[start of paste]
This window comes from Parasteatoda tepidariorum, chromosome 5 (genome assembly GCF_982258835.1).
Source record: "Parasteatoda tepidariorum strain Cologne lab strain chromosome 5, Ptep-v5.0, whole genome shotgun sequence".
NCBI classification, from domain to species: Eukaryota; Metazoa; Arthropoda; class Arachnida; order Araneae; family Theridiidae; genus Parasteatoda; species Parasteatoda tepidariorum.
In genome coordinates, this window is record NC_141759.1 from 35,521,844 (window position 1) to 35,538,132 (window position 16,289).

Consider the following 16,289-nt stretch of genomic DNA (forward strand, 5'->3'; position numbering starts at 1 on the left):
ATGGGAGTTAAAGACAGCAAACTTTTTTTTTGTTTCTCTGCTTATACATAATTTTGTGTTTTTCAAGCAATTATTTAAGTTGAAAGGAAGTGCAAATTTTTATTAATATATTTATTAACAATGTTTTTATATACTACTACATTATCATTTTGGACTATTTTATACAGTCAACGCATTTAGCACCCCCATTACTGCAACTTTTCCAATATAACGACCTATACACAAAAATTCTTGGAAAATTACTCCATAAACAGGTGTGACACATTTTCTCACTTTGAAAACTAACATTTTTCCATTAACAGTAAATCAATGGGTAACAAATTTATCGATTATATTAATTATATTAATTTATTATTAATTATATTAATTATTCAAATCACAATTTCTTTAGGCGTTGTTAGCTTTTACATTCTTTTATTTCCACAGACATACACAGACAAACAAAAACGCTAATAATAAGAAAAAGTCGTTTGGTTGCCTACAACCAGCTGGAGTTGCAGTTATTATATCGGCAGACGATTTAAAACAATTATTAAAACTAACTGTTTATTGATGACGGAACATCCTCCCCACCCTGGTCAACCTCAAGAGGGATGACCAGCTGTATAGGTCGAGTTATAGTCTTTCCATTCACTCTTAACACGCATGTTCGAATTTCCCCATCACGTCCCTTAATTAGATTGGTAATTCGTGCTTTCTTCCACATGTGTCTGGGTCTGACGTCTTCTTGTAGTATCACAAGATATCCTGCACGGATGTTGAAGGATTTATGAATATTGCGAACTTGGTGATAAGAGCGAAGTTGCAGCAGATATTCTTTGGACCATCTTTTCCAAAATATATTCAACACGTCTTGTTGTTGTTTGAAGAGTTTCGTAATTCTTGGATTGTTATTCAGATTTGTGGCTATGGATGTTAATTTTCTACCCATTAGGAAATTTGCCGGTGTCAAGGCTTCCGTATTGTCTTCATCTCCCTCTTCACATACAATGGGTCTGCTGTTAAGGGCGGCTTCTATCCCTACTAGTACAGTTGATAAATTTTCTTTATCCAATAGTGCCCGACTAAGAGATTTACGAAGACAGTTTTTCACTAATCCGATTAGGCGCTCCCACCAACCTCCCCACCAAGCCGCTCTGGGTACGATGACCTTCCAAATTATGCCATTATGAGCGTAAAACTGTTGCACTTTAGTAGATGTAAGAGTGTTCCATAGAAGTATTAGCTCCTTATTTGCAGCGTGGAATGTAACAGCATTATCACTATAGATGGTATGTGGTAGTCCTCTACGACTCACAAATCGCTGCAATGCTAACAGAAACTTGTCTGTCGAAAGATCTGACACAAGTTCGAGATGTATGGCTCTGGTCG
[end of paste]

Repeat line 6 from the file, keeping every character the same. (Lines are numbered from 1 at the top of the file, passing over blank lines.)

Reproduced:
ATGGGAGTTAAAGACAGCAAACTTTTTTTTTGTTTCTCTGCTTATACATAATTTTGTGTTTTTCAAGCAATTATTTAAGTTGAAAGGAAGTGCAAATTTTTATTAATATATTTATTAACAATGTTTTTATATACTACTACATTATCATTTTGGACTATTTTATACAGTCAACGCATTTAGCACCCCCATTACTGCAACTTTTCCAATATAACGACCTATACACAAAAATTCTTGGAAAATTACTCCATAAACAGGTGTGACACATTTTCTCACTTTGAAAACTAACATTTTTCCATTAACAGTAAATCAATGGGTAACAAATTTATCGATTATATTAATTATATTAATTTATTATTAATTATATTAATTATTCAAATCACAATTTCTTTAGGCGTTGTTAGCTTTTACATTCTTTTATTTCCACAGACATACACAGACAAACAAAAACGCTAATAATAAGAAAAAGTCGTTTGGTTGCCTACAACCAGCTGGAGTTGCAGTTATTATATCGGCAGACGATTTAAAACAATTATTAAAACTAACTGTTTATTGATGACGGAACATCCTCCCCACCCTGGTCAACCTCAAGAGGGATGACCAGCTGTATAGGTCGAGTTATAGTCTTTCCATTCACTCTTAACACGCATGTTCGAATTTCCCCATCACGTCCCTTAATTAGATTGGTAATTCGTGCTTTCTTCCACATGTGTCTGGGTCTGACGTCTTCTTGTAGTATCACAAGATATCCTGCACGGATGTTGAAGGATTTATGAATATTGCGAACTTGGTGATAAGAGCGAAGTTGCAGCAGATATTCTTTGGACCATCTTTTCCAAAATATATTCAACACGTCTTGTTGTTGTTTGAAGAGTTTCGTAATTCTTGGATTGTTATTCAGATTTGTGGCTATGGATGTTAATTTTCTACCCATTAGGAAATTTGCCGGTGTCAAGGCTTCCGTATTGTCTTCATCTCCCTCTTCACATACAATGGGTCTGCTGTTAAGGGCGGCTTCTATCCCTACTAGTACAGTTGATAAATTTTCTTTATCCAATAGTGCCCGACTAAGAGATTTACGAAGACAGTTTTTCACTAATCCGATTAGGCGCTCCCACCAACCTCCCCACCAAGCCGCTCTGGGTACGATGACCTTCCAAATTATGCCATTATGAGCGTAAAACTGTTGCACTTTAGTAGATGTAAGAGTGTTCCATAGAAGTATTAGCTCCTTATTTGCAGCGTGGAATGTAACAGCATTATCACTATAGATGGTATGTGGTAGTCCTCTACGACTCACAAATCGCTGCAATGCTAACAGAAACTTGTCTGTCGAAAGATCTGACACAAGTTCGAGATGTATGGCTCTGGTCG